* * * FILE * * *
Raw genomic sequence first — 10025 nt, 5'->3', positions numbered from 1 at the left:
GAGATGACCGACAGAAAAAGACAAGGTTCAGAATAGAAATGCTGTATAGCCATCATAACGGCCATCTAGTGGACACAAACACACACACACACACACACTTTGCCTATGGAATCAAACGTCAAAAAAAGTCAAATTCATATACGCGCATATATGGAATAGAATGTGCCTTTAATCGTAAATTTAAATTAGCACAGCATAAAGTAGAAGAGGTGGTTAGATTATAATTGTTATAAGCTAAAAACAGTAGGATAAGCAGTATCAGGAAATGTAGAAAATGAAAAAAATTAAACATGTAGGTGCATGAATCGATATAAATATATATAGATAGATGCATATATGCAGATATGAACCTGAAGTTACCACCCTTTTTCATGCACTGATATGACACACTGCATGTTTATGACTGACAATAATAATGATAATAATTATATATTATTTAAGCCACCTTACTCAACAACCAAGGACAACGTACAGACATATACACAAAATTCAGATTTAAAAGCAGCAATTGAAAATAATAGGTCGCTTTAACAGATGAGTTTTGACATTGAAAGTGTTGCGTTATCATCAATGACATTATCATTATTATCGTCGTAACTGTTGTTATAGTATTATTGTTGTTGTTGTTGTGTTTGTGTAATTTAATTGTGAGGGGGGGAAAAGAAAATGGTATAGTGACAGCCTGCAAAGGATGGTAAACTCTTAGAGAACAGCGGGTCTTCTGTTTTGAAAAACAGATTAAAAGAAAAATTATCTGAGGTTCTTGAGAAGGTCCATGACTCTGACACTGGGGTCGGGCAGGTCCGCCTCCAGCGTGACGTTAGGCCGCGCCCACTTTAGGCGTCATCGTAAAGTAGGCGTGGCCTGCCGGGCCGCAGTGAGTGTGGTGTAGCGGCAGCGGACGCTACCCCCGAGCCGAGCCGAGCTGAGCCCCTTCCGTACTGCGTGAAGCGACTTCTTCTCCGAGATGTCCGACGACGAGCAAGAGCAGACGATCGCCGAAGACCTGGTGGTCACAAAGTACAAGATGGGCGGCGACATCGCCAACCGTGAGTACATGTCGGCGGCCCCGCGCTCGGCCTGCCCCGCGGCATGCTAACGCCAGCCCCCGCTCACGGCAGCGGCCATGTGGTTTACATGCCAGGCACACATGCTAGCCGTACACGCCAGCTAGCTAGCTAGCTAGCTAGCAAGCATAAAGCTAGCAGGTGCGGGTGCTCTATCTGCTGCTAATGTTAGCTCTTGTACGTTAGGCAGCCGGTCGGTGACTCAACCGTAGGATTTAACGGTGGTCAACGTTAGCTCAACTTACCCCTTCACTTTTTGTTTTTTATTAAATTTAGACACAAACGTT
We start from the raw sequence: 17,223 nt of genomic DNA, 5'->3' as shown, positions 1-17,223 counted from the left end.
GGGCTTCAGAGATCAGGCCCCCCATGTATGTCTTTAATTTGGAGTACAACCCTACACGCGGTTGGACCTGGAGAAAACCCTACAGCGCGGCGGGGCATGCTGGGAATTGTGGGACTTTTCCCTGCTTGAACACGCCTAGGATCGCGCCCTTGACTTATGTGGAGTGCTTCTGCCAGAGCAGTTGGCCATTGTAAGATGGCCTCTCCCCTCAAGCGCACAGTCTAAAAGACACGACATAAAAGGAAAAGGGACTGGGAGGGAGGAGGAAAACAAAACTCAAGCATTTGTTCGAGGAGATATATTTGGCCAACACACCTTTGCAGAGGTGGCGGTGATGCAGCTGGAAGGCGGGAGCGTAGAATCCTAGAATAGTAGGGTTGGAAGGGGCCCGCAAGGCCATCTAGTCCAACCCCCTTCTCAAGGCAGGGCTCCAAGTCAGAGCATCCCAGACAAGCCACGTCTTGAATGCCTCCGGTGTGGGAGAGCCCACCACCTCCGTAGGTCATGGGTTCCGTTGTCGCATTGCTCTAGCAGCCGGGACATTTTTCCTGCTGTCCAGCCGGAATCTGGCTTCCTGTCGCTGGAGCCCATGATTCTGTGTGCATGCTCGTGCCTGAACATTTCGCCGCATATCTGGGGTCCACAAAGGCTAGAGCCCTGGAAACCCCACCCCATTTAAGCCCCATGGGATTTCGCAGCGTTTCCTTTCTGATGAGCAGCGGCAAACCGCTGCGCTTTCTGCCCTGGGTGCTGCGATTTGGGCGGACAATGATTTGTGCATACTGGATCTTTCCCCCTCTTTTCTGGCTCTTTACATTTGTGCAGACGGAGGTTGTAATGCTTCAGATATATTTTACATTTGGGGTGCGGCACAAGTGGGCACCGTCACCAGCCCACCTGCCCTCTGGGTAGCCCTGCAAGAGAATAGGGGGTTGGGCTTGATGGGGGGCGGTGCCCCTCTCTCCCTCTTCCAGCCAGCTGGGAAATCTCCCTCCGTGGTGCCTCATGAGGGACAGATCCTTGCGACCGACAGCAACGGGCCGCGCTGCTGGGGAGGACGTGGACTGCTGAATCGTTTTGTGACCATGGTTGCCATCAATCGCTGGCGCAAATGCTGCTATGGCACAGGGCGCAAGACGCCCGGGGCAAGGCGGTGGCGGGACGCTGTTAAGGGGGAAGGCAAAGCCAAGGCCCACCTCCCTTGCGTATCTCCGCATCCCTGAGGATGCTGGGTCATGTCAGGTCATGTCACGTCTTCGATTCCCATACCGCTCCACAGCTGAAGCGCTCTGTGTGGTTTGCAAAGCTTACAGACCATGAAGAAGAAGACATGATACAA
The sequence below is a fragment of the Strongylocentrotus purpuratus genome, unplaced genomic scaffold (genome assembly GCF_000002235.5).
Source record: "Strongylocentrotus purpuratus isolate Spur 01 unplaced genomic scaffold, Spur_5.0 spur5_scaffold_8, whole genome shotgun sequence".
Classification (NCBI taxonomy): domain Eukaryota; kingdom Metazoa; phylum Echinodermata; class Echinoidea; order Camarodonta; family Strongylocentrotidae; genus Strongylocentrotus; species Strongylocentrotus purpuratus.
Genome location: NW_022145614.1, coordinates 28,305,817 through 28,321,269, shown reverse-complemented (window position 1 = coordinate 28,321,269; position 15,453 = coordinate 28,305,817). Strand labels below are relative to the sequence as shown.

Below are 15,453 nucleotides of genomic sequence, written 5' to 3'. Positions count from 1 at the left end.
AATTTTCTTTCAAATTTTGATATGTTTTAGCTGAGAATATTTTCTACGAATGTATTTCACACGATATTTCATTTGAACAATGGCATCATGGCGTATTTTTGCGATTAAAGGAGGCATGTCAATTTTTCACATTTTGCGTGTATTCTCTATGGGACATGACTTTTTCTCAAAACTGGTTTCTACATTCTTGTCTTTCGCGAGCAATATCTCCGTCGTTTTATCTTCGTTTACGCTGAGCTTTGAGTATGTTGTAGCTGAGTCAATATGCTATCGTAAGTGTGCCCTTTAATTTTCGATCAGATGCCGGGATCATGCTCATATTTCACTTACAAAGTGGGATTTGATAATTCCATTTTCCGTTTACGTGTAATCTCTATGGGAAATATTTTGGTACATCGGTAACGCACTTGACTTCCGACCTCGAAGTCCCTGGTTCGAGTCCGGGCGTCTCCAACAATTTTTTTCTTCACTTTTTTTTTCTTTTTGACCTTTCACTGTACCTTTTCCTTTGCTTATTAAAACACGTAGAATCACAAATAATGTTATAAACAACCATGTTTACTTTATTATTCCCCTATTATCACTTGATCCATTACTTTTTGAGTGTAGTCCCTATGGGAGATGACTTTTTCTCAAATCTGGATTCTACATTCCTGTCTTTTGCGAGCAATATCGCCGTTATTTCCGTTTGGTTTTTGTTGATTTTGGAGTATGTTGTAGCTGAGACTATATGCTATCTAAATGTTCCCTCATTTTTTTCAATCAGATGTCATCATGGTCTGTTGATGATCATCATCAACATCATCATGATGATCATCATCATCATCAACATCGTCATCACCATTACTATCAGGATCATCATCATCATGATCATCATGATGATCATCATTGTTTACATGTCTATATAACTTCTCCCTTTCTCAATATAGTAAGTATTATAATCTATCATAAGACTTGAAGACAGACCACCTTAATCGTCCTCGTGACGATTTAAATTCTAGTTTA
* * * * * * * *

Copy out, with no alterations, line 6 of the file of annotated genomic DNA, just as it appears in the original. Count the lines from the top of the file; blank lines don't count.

Source record: "Strongylocentrotus purpuratus isolate Spur 01 unplaced genomic scaffold, Spur_5.0 spur5_scaffold_8, whole genome shotgun sequence".